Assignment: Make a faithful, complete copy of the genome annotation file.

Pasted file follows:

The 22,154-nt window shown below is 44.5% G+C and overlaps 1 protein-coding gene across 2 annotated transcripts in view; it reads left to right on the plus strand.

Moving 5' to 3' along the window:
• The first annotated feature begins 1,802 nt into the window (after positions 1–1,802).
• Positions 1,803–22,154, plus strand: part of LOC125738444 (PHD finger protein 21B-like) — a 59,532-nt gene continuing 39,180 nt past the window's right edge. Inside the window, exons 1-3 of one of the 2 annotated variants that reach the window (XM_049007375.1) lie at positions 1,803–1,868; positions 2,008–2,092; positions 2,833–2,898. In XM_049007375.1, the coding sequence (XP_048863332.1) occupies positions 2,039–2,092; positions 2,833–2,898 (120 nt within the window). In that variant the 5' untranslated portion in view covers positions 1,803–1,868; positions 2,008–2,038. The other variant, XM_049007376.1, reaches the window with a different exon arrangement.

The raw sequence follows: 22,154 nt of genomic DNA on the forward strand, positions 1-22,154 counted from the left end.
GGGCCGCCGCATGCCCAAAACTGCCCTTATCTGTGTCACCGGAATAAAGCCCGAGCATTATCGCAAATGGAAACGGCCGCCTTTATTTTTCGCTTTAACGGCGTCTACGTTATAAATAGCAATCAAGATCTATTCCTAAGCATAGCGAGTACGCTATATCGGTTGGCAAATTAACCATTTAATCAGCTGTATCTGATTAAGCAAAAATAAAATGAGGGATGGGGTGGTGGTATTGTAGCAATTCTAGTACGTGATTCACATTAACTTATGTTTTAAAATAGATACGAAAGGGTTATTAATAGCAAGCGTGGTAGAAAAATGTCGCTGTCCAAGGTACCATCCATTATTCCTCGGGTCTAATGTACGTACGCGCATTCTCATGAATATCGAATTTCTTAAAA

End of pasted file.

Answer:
The 22,154-nt window shown below is 44.5% G+C and overlaps 1 protein-coding gene across 2 annotated transcripts in view; it reads left to right on the plus strand.

Moving 5' to 3' along the window:
• The first annotated feature begins 1,802 nt into the window (after positions 1–1,802).
• Positions 1,803–22,154, plus strand: part of LOC125738444 (PHD finger protein 21B-like) — a 59,532-nt gene continuing 39,180 nt past the window's right edge. Inside the window, exons 1-3 of one of the 2 annotated variants that reach the window (XM_049007375.1) lie at positions 1,803–1,868; positions 2,008–2,092; positions 2,833–2,898. In XM_049007375.1, the coding sequence (XP_048863332.1) occupies positions 2,039–2,092; positions 2,833–2,898 (120 nt within the window). In that variant the 5' untranslated portion in view covers positions 1,803–1,868; positions 2,008–2,038. The other variant, XM_049007376.1, reaches the window with a different exon arrangement.

The raw sequence follows: 22,154 nt of genomic DNA on the forward strand, positions 1-22,154 counted from the left end.
GGGCCGCCGCATGCCCAAAACTGCCCTTATCTGTGTCACCGGAATAAAGCCCGAGCATTATCGCAAATGGAAACGGCCGCCTTTATTTTTCGCTTTAACGGCGTCTACGTTATAAATAGCAATCAAGATCTATTCCTAAGCATAGCGAGTACGCTATATCGGTTGGCAAATTAACCATTTAATCAGCTGTATCTGATTAAGCAAAAATAAAATGAGGGATGGGGTGGTGGTATTGTAGCAATTCTAGTACGTGATTCACATTAACTTATGTTTTAAAATAGATACGAAAGGGTTATTAATAGCAAGCGTGGTAGAAAAATGTCGCTGTCCAAGGTACCATCCATTATTCCTCGGGTCTAATGTACGTACGCGCATTCTCATGAATATCGAATTTCTTAAAA